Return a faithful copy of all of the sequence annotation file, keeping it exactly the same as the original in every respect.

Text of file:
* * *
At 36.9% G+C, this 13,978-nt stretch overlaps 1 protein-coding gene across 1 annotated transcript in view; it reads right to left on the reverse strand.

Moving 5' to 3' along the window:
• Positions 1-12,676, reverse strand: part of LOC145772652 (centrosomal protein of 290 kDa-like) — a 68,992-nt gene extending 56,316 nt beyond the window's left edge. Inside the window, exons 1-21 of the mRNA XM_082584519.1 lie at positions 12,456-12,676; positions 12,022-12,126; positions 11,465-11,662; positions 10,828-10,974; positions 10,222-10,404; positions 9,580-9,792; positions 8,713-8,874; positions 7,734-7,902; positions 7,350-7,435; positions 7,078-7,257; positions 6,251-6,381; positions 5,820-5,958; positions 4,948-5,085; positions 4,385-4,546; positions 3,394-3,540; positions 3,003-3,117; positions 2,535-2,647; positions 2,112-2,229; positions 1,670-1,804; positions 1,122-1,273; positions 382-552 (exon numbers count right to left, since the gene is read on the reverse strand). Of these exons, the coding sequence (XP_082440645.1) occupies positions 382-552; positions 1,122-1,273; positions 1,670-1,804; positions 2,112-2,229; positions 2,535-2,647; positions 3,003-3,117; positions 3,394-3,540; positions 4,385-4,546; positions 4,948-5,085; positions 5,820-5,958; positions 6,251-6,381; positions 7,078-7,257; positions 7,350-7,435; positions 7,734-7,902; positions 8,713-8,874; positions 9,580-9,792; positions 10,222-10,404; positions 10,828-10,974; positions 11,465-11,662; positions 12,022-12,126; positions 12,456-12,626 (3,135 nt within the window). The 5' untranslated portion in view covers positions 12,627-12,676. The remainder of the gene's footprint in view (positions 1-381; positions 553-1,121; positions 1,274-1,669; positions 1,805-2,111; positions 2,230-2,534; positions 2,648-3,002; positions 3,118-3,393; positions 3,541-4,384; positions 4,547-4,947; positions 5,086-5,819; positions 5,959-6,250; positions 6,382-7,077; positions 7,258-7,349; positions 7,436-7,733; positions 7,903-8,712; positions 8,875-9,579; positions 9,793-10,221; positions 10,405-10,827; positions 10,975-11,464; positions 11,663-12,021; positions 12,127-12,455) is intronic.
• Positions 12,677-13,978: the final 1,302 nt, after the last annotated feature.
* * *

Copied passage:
At 36.9% G+C, this 13,978-nt stretch overlaps 1 protein-coding gene across 1 annotated transcript in view; it reads right to left on the reverse strand.

Moving 5' to 3' along the window:
• Positions 1-12,676, reverse strand: part of LOC145772652 (centrosomal protein of 290 kDa-like) — a 68,992-nt gene extending 56,316 nt beyond the window's left edge. Inside the window, exons 1-21 of the mRNA XM_082584519.1 lie at positions 12,456-12,676; positions 12,022-12,126; positions 11,465-11,662; positions 10,828-10,974; positions 10,222-10,404; positions 9,580-9,792; positions 8,713-8,874; positions 7,734-7,902; positions 7,350-7,435; positions 7,078-7,257; positions 6,251-6,381; positions 5,820-5,958; positions 4,948-5,085; positions 4,385-4,546; positions 3,394-3,540; positions 3,003-3,117; positions 2,535-2,647; positions 2,112-2,229; positions 1,670-1,804; positions 1,122-1,273; positions 382-552 (exon numbers count right to left, since the gene is read on the reverse strand). Of these exons, the coding sequence (XP_082440645.1) occupies positions 382-552; positions 1,122-1,273; positions 1,670-1,804; positions 2,112-2,229; positions 2,535-2,647; positions 3,003-3,117; positions 3,394-3,540; positions 4,385-4,546; positions 4,948-5,085; positions 5,820-5,958; positions 6,251-6,381; positions 7,078-7,257; positions 7,350-7,435; positions 7,734-7,902; positions 8,713-8,874; positions 9,580-9,792; positions 10,222-10,404; positions 10,828-10,974; positions 11,465-11,662; positions 12,022-12,126; positions 12,456-12,626 (3,135 nt within the window). The 5' untranslated portion in view covers positions 12,627-12,676. The remainder of the gene's footprint in view (positions 1-381; positions 553-1,121; positions 1,274-1,669; positions 1,805-2,111; positions 2,230-2,534; positions 2,648-3,002; positions 3,118-3,393; positions 3,541-4,384; positions 4,547-4,947; positions 5,086-5,819; positions 5,959-6,250; positions 6,382-7,077; positions 7,258-7,349; positions 7,436-7,733; positions 7,903-8,712; positions 8,875-9,579; positions 9,793-10,221; positions 10,405-10,827; positions 10,975-11,464; positions 11,663-12,021; positions 12,127-12,455) is intronic.
• Positions 12,677-13,978: the final 1,302 nt, after the last annotated feature.